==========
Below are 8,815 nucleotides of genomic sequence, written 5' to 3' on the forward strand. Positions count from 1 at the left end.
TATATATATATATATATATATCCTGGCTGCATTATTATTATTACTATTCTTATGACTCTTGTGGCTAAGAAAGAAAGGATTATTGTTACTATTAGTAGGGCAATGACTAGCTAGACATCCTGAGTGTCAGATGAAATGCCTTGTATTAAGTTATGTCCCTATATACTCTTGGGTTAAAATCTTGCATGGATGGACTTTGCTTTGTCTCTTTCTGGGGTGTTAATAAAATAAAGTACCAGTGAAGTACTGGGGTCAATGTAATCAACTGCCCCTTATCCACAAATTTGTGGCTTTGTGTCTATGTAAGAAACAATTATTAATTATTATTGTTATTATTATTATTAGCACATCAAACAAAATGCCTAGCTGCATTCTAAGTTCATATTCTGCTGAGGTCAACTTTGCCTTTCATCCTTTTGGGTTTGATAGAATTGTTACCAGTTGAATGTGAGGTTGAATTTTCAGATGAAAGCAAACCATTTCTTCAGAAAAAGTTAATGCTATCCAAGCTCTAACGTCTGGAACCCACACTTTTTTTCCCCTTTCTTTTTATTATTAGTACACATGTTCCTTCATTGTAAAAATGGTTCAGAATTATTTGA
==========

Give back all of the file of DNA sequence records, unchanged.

Below are 8,815 nucleotides of genomic sequence, written 5' to 3' on the forward strand. Positions count from 1 at the left end.
TATATATATATATATATATATCCTGGCTGCATTATTATTATTACTATTCTTATGACTCTTGTGGCTAAGAAAGAAAGGATTATTGTTACTATTAGTAGGGCAATGACTAGCTAGACATCCTGAGTGTCAGATGAAATGCCTTGTATTAAGTTATGTCCCTATATACTCTTGGGTTAAAATCTTGCATGGATGGACTTTGCTTTGTCTCTTTCTGGGGTGTTAATAAAATAAAGTACCAGTGAAGTACTGGGGTCAATGTAATCAACTGCCCCTTATCCACAAATTTGTGGCTTTGTGTCTATGTAAGAAACAATTATTAATTATTATTGTTATTATTATTATTAGCACATCAAACAAAATGCCTAGCTGCATTCTAAGTTCATATTCTGCTGAGGTCAACTTTGCCTTTCATCCTTTTGGGTTTGATAGAATTGTTACCAGTTGAATGTGAGGTTGAATTTTCAGATGAAAGCAAACCATTTCTTCAGAAAAAGTTAATGCTATCCAAGCTCTAACGTCTGGAACCCACACTTTTTTTCCCCTTTCTTTTTATTATTAGTACACATGTTCCTTCATTGTAAAAATGGTTCAGAATTATTTGA